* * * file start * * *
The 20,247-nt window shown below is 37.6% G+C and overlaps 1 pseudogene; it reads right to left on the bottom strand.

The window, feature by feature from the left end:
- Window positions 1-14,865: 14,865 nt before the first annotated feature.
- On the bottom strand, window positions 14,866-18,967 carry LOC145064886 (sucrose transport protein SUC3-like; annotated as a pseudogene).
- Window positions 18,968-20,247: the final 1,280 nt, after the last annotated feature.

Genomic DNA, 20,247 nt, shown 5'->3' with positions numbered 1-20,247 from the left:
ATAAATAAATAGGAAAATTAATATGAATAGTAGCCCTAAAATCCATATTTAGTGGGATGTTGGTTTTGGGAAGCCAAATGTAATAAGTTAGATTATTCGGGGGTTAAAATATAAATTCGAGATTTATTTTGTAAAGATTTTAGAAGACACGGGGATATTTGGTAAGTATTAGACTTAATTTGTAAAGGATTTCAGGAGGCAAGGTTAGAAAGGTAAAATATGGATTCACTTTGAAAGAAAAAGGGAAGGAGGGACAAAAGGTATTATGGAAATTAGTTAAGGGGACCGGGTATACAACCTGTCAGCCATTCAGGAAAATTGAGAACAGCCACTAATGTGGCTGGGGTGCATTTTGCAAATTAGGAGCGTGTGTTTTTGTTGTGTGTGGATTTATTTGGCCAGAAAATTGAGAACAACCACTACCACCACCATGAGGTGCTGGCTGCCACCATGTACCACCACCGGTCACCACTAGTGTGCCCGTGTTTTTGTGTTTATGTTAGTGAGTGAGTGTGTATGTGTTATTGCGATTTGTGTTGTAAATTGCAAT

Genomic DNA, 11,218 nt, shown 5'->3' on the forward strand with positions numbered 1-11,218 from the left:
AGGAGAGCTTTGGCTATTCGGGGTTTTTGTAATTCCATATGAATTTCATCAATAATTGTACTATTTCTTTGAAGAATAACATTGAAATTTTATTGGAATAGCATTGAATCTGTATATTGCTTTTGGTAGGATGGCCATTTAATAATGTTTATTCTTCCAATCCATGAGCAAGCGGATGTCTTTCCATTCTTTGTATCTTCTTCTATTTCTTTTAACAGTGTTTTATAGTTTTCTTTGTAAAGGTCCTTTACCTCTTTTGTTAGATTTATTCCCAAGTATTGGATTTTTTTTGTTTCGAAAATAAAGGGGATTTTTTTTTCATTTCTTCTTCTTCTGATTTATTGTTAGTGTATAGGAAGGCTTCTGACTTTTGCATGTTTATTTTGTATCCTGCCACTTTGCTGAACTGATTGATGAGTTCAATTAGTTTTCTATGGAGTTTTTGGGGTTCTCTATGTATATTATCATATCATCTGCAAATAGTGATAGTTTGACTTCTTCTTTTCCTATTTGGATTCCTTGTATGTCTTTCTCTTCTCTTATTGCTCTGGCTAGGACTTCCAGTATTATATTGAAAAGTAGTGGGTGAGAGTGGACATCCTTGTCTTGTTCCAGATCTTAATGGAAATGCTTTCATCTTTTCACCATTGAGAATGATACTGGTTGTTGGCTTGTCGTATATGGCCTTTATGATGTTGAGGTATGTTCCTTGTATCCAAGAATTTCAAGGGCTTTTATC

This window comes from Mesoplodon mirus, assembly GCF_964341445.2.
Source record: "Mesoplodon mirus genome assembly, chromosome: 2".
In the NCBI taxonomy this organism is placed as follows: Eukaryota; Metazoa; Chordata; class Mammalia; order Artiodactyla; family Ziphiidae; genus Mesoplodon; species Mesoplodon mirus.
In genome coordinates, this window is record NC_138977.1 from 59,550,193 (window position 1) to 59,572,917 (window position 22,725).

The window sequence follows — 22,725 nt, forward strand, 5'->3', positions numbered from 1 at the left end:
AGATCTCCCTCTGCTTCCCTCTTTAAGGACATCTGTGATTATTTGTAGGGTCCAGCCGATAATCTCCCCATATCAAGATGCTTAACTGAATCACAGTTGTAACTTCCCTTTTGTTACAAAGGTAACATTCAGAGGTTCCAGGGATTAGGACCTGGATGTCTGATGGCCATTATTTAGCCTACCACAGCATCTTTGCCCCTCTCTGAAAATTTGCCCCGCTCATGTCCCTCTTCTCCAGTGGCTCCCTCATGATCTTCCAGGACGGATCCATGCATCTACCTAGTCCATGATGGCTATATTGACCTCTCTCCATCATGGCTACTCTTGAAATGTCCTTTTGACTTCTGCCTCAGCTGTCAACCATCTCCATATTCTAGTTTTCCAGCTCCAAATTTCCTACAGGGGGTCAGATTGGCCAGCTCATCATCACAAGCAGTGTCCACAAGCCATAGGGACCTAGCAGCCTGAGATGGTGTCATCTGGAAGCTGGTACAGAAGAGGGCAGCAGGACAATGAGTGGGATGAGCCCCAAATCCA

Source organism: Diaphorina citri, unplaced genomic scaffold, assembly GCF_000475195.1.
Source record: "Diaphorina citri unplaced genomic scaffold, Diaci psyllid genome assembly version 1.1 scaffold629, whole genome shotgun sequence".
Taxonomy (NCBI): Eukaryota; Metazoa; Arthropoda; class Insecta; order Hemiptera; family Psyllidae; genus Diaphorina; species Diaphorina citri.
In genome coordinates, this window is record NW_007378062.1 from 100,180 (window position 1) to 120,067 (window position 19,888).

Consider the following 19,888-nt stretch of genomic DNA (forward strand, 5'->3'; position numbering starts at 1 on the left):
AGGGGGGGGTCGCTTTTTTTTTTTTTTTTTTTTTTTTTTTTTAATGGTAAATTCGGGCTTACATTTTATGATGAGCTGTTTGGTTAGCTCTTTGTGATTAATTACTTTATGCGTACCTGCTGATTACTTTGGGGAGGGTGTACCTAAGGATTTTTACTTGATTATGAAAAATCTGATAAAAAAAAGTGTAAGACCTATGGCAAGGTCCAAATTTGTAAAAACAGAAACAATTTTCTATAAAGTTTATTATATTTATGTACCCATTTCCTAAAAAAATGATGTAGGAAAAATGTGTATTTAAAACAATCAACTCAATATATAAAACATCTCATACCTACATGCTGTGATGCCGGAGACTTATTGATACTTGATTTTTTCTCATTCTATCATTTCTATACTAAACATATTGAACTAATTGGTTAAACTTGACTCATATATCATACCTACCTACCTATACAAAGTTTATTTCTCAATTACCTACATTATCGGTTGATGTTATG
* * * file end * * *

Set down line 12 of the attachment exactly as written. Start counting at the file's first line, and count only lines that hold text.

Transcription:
In the NCBI taxonomy this organism is placed as follows: Eukaryota; Metazoa; Chordata; class Mammalia; order Artiodactyla; family Ziphiidae; genus Mesoplodon; species Mesoplodon mirus.